Horses as Pets
My First Horse Ride
I think the idea of wanting a horse on our farm came not just from my fascination with these beautiful and intelligent animals, it also came from my holidays, and consequently college days in Darjeeling.
I was 15 when our family first drove to this spectacular hill station where you can glimpse the Kanchenjunga mountain range from the main road when the skies are clear. I was gripped with a strange urge when I watched bumbling tourists riding retired race horses. I wanted to prove to my family and especially to my younger sister what a heroine I was.
I chose the tallest of the retired race horses and sniggered inwardly at my sister who picked a pony after much encouragement from us all.
I shouldn’t have. The horse was so tall that my foot missed the stirrup once the guide had hoisted me up and I fell face down upon the neck of the horse. I hastily got back into position, a hot blush on my face at the sound of laughter. Even my sister was laughing. I made up for my clumsiness however, urging the guide to allow me free rein and coaxing the horse into a gallop that shook up my insides and knocked out my breath.
I eventually learned to synchronize my body with the movements of the horse so I wouldnt get all unhinged, but by then it was almost time up. How I loved the wind in my hair, the power beneath me, the adoring glances of the Nepalese boys dressed in the latest! Meanwhile, my sister shrieked each time her pony threatened to break into a gallop and allowed it to crop at the grass on the roadside till the guide intervened and bullied the beast into working for its living.
As we neared the mall, however, I dismounted and led the horse by the reins. I didn’t want to fall on my nose again in front of everyone. Someone took me to be a guide since I wasnt riding, and another laughingly handed me my earrings and necklace that had fallen off me during my mounting mishap.
Years later, my days in college in Darjeeling further strengthened my love for horses. I would often go riding with a close friend.
Picking Up a Lone Foal from the City
So when I came upon a lone young horse near the Galaxy theatre in Bangalore,I went up to him and stroked his velvety muzzle and thought of all the grass he could eat and the wilds he could gallop in on the farm. I wanted desperately to take him there. I begged my colleagues at work to help, but they only laughed.
I went to the SPCA cell at Cubbon Park, next door from my office and they told me I had to transport it very carefully since a horse could end up with broken legs, and suggested I wait for their horse van. But I knew Galaxy (for this is what I’d named the horse) wouldnt wait and I called up hubby and asked him to pick up the horse and take him to the farm.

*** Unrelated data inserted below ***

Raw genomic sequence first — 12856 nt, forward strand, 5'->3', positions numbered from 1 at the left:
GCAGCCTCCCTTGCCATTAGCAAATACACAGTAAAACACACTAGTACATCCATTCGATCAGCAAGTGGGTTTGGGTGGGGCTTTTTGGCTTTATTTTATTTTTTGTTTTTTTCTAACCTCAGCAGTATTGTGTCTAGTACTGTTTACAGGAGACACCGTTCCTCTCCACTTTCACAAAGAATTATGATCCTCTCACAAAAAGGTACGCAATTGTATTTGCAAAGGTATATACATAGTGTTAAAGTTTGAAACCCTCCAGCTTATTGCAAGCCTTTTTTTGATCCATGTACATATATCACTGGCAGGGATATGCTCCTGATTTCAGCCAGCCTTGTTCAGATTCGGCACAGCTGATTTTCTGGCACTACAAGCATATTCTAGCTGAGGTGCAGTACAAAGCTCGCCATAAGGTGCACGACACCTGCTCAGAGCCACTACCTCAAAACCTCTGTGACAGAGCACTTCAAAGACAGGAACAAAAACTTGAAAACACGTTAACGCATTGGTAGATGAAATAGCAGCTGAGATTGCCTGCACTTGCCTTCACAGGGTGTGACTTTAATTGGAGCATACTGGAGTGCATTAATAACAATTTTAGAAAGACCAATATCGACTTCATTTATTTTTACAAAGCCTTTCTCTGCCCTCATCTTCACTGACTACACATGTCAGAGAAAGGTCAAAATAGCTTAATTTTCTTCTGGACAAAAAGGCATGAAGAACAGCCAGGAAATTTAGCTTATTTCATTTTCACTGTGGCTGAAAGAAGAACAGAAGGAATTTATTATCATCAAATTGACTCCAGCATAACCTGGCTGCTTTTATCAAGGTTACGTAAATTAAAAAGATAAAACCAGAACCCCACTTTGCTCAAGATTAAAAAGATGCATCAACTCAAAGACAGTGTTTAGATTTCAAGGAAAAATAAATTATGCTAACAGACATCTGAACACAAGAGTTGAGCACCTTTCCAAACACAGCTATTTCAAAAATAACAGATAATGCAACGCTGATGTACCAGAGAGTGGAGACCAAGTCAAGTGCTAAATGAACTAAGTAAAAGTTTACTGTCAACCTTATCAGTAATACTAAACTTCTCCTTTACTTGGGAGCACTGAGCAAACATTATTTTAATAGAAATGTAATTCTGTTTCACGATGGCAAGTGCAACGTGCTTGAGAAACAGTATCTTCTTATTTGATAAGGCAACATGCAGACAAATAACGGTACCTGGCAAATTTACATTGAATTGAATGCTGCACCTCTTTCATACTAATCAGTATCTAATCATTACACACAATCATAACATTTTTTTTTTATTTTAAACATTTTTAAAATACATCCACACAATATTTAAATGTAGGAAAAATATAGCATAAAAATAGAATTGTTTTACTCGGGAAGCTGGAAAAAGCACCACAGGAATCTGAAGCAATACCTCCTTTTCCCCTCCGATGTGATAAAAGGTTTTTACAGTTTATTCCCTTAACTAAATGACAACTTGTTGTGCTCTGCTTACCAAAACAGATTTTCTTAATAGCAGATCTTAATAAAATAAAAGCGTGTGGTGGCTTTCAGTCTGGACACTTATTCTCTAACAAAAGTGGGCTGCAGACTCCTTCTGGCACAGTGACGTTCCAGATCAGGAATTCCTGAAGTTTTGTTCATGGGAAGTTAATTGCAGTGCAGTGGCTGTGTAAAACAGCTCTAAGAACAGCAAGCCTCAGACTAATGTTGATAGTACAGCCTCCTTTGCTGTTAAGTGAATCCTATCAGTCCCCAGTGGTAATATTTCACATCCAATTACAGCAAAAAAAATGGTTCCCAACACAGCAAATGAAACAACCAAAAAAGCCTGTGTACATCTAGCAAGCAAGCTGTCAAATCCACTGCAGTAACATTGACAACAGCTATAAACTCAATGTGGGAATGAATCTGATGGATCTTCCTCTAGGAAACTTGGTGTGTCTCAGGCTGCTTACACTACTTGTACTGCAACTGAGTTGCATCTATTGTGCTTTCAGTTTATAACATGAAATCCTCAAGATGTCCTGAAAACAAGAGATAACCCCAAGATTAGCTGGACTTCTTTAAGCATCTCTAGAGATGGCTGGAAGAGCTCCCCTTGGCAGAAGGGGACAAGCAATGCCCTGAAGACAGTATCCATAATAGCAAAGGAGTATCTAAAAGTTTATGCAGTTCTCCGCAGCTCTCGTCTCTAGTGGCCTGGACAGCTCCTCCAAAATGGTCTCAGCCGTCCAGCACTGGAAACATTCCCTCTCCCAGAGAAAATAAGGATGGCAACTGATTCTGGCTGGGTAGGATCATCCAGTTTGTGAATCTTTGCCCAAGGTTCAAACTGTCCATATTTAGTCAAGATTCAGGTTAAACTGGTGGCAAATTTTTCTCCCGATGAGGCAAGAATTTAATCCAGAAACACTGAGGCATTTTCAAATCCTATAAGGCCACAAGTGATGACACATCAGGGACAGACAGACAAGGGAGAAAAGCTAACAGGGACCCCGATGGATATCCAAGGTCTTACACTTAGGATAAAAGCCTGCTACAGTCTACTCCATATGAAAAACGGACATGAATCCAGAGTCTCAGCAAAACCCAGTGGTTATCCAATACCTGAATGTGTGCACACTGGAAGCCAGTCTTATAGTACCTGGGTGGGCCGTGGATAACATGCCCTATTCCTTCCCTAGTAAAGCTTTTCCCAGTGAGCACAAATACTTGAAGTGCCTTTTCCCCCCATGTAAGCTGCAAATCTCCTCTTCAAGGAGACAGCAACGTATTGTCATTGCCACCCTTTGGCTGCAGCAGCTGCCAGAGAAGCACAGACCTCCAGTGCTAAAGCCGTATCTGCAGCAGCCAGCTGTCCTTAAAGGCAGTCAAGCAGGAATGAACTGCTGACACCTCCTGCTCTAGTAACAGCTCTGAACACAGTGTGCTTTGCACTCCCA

And he did. A friend experienced with farm life and animals tied the foals legs together and sat with him in the back of the jeep so the animal wouldnt get injured.
I was elated. And so was Galaxy. He would follow me about like a loyal dog and I would bring him carrots and lumps of sugar and bananas on my weekend visits. My small son Siddhartha enjoyed riding him and Galaxy was most gentle with him.
Horses Can Eat Poisonous Weeds
But Galaxy perished after four glorious months on the farm. He ate something poisonous and died of a terrible stomach problem, his gasping head in my arms. Alas, I did not have reiki then, or I could have saved him from such an early and painful death.
Today we’ve got a very interesting horse I call Ugadi, since they brought him in from a nearby village on the occasion of Ugadi. He’s older than Galaxy, and I hope this will make him more resistant to poisonous plants if he ever comes across them, or at least make him more aware.
The last time I visited him after a long absence, he came galloping to me, neighing loudly, rolled about in the mud like a dog and nipped gently at my clothes and shoes. He’s really lovable. In fact, even our young cow who shares his shed, loves him so much that if she fails to see him, she sets up a raucous mooing. I have seen Ugadi nipping gently at her too. Maybe one day I’ll ride him round the farm.
Update 2014 – Ugadi is alive and well. Except for the cataract in one eye.